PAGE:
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The Appallingly Bad History Promoted by Answers in Genesis | Righting America

by William Trollinger

Picture of the Ceiling of the Sistine Chapel.
Photo by Patricia Engler, via Answers in Genesis

Sometimes this blog simply writes itself.

A few weeks ago we ran a post on Kathleen Wellman’s Hijacking History: How the Christian Right Teaches History and Why It Matters (Oxford, 2021). In this terrific (albeit depressing) book, Wellman reports on what she found in world history textbooks produced for fundamentalist homeschoolers and fundamentalist Christian schools, books that are published by Abeka Books, Accelerated Christian Education, and Bob Jones University Press.

Among other things, Wellman discovered that these books:

And then there’s what these textbooks say about the ancient and medieval world:

  • Greek and Roman civilizations, pagan as they were, were inherently and fundamentally flawed, and thus had nothing to recommend them;
  • “the early Christians became pagans, and so they remain[ed] until the arrival of Luther . . . The early Christians were Protestants until they became paganized Catholics”; and
  • “the Middle Ages experienced a ‘distorted form of Christianity,’ and the Renaissance merely created beautiful art while promoting pagan philosophies. Only the Reformation would free Europe from Catholicism and revive biblical Christianity . . . These educational materials essentially dismiss 1500 years of history as little more than a waiting period between the earliest Christianity and the coming Reformation.”

As a friend who is a medievalist wrote after reading the post on Wellman’s book: “OMG, Bill! This fundamentalist ‘history’ is appalling . . . I hardly know how to respond.”

Trigger alert, my friend. Another OMG moment is on its way, courtesy of Answers in Genesis (AiG).

Patricia Engler is youth outreach coordinator for AiG Canada. As noted on AiG’s website, where she is a blogger, “her passion for biblical apologetics ignited at age 14, when she first heard a seminar by AiG founder Ken Ham.” Homeschooled for 12 years, she then attended “a liberal Canadian university,” where she “learn[ed] firsthand how Christian students can navigate secular education without compromising their biblical worldview.” 

(For those unfamiliar with this argument, the notion that there is a small set of unified and easily delineated “worldviews” – including the one and only “biblical worldview” – is central to contemporary fundamentalism. See below.)

In her most recent blog post, “Resistance, Reformation, and Renaissance: Lessons from the Worldview Battle in Rome,” Engler – who, I have to say, seems to be a sweet and extraordinarily earnest fundamentalist –  announces an exciting new venture:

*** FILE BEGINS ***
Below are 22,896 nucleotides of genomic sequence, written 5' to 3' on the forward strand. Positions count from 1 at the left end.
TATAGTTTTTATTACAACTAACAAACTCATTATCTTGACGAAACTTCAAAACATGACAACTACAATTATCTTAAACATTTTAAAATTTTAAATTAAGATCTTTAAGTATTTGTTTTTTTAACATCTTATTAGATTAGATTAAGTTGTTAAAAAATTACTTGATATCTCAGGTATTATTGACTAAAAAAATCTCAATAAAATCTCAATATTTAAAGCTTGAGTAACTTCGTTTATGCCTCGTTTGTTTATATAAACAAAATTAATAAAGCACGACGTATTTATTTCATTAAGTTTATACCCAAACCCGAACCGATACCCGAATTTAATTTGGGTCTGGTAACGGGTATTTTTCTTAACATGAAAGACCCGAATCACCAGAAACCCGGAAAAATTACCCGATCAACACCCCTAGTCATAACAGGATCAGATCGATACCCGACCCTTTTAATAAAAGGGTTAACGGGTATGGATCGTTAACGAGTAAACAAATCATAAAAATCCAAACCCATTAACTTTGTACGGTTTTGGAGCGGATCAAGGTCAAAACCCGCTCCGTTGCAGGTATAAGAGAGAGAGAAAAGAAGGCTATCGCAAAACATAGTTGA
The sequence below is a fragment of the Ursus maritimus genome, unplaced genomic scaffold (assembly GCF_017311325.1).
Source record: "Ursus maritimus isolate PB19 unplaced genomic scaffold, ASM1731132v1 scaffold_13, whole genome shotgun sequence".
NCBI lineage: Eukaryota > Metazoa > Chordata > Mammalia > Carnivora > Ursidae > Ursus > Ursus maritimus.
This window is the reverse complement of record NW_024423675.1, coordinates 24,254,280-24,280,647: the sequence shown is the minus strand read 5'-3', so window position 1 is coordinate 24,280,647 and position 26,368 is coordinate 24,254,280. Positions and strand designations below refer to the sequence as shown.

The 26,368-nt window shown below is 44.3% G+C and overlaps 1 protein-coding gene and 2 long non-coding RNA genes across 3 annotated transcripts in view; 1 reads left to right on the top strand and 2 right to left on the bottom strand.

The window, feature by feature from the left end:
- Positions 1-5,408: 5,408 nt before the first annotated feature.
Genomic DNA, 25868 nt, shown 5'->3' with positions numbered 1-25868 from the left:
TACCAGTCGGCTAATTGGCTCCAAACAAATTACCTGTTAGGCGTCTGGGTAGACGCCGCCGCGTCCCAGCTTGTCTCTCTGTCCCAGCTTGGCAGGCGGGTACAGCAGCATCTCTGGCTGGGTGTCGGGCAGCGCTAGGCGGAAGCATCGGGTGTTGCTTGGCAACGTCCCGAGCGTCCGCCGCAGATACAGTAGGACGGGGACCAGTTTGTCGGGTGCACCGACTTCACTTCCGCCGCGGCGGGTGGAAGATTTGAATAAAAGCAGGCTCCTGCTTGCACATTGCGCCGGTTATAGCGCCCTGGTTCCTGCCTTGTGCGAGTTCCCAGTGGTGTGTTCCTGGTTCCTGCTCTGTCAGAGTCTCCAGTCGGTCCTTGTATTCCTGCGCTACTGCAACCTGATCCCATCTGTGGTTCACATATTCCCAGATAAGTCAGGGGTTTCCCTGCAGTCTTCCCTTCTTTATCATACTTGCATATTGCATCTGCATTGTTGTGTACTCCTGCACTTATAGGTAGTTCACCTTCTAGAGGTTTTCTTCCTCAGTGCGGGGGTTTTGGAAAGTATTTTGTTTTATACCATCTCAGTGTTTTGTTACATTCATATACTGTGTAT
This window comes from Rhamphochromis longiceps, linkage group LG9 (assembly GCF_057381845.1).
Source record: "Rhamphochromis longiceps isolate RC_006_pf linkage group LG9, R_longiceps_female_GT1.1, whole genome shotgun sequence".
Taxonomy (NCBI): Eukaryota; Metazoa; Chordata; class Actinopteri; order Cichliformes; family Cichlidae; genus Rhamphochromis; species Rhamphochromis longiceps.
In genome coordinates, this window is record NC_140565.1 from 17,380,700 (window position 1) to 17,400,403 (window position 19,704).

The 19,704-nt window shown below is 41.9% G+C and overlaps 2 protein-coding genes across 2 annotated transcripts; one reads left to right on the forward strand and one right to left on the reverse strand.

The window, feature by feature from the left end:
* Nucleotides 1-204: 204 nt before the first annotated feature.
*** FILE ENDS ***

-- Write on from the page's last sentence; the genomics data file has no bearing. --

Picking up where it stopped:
With its significance for the early church, Reformation, and Renaissance, Rome offers a central vantage point from which to understand the worldview battle still raging in Western culture – a battle which extends to the Neo-Marxist ideas storming society today. That’s why I’d chosen this city as the official starting point for my backpacking journey to trace the history and consequences of Marxism.

From this paragraph alone, one gets a clue that Engler is well-steeped in the history presented by fundamentalist homeschool textbooks, including the notion that laissez-faire capitalism (and certainly not socialism) is God’s economic plan for the Earth. 

Given the times we live in and the fact that she is in Italy, one might imagine Engler would choose this as the starting point for a backpacking journey to trace the history and consequences of fascism. But as Wellman establishes, fundamentalist history textbooks bend over backwards to say little about fascism. So, will Engler make a stop in Orban’s Hungary? And if so, will this be a moment of celebrating the triumph of neo-fascism over neo-Marxism?

But it’s in the rest of Engler’s post that she reiterates what Wellman describes in Hijacking History:

  • “The Romans [and Greeks] worshipped a pantheon of mythic deities. But no idols – not even those hewn from the toughest stone – can provide a solid worldview foundation on which to build a culture.”
  • “Thousands of believers refused to compromise with the Roman government’s unbiblical demands  . . . Where culture and Scripture disagreed, many believers in Rome followed God’s Word on pain of death.”
  • “As the centuries unfolded, three related veins of compromise corroded the worldview foundation beneath Western culture’s Christianized veneer.